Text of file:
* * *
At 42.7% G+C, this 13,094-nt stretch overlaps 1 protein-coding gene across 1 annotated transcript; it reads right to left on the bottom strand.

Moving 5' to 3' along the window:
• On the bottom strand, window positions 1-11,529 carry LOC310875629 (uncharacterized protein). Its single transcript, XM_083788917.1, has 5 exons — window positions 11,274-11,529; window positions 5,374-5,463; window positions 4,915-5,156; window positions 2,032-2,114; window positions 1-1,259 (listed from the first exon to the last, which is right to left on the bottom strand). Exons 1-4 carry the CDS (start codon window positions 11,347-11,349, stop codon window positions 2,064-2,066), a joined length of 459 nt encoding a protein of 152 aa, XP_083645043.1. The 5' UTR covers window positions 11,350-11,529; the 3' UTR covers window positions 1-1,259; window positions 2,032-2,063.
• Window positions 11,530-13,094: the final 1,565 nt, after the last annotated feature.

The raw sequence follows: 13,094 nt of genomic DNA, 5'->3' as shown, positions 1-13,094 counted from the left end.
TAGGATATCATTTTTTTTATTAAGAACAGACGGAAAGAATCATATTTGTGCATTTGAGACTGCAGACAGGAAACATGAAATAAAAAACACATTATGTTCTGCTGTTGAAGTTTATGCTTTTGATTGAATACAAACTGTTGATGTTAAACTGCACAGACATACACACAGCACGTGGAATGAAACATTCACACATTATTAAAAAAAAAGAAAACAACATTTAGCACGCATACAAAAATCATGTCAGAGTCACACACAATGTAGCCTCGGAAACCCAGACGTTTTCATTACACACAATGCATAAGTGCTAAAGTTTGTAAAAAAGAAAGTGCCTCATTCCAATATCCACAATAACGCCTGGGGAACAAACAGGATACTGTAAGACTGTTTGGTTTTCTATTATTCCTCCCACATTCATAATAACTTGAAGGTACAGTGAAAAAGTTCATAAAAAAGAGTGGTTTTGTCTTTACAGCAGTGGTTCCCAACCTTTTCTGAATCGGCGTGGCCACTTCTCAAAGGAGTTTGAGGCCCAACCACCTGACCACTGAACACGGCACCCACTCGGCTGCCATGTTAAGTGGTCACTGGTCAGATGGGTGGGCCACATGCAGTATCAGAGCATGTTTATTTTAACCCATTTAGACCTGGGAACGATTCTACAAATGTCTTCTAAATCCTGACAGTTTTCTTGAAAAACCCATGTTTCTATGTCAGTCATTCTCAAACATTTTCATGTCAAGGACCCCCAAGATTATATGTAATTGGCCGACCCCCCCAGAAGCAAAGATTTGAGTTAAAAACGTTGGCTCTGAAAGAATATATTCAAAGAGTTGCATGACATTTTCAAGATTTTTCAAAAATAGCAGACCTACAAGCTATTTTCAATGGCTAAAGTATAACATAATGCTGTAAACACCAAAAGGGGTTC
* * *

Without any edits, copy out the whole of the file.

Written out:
At 42.7% G+C, this 13,094-nt stretch overlaps 1 protein-coding gene across 1 annotated transcript; it reads right to left on the bottom strand.

Moving 5' to 3' along the window:
• On the bottom strand, window positions 1-11,529 carry LOC310875629 (uncharacterized protein). Its single transcript, XM_083788917.1, has 5 exons — window positions 11,274-11,529; window positions 5,374-5,463; window positions 4,915-5,156; window positions 2,032-2,114; window positions 1-1,259 (listed from the first exon to the last, which is right to left on the bottom strand). Exons 1-4 carry the CDS (start codon window positions 11,347-11,349, stop codon window positions 2,064-2,066), a joined length of 459 nt encoding a protein of 152 aa, XP_083645043.1. The 5' UTR covers window positions 11,350-11,529; the 3' UTR covers window positions 1-1,259; window positions 2,032-2,063.
• Window positions 11,530-13,094: the final 1,565 nt, after the last annotated feature.

The raw sequence follows: 13,094 nt of genomic DNA, 5'->3' as shown, positions 1-13,094 counted from the left end.
TAGGATATCATTTTTTTTATTAAGAACAGACGGAAAGAATCATATTTGTGCATTTGAGACTGCAGACAGGAAACATGAAATAAAAAACACATTATGTTCTGCTGTTGAAGTTTATGCTTTTGATTGAATACAAACTGTTGATGTTAAACTGCACAGACATACACACAGCACGTGGAATGAAACATTCACACATTATTAAAAAAAAAGAAAACAACATTTAGCACGCATACAAAAATCATGTCAGAGTCACACACAATGTAGCCTCGGAAACCCAGACGTTTTCATTACACACAATGCATAAGTGCTAAAGTTTGTAAAAAAGAAAGTGCCTCATTCCAATATCCACAATAACGCCTGGGGAACAAACAGGATACTGTAAGACTGTTTGGTTTTCTATTATTCCTCCCACATTCATAATAACTTGAAGGTACAGTGAAAAAGTTCATAAAAAAGAGTGGTTTTGTCTTTACAGCAGTGGTTCCCAACCTTTTCTGAATCGGCGTGGCCACTTCTCAAAGGAGTTTGAGGCCCAACCACCTGACCACTGAACACGGCACCCACTCGGCTGCCATGTTAAGTGGTCACTGGTCAGATGGGTGGGCCACATGCAGTATCAGAGCATGTTTATTTTAACCCATTTAGACCTGGGAACGATTCTACAAATGTCTTCTAAATCCTGACAGTTTTCTTGAAAAACCCATGTTTCTATGTCAGTCATTCTCAAACATTTTCATGTCAAGGACCCCCAAGATTATATGTAATTGGCCGACCCCCCCAGAAGCAAAGATTTGAGTTAAAAACGTTGGCTCTGAAAGAATATATTCAAAGAGTTGCATGACATTTTCAAGATTTTTCAAAAATAGCAGACCTACAAGCTATTTTCAATGGCTAAAGTATAACATAATGCTGTAAACACCAAAAGGGGTTC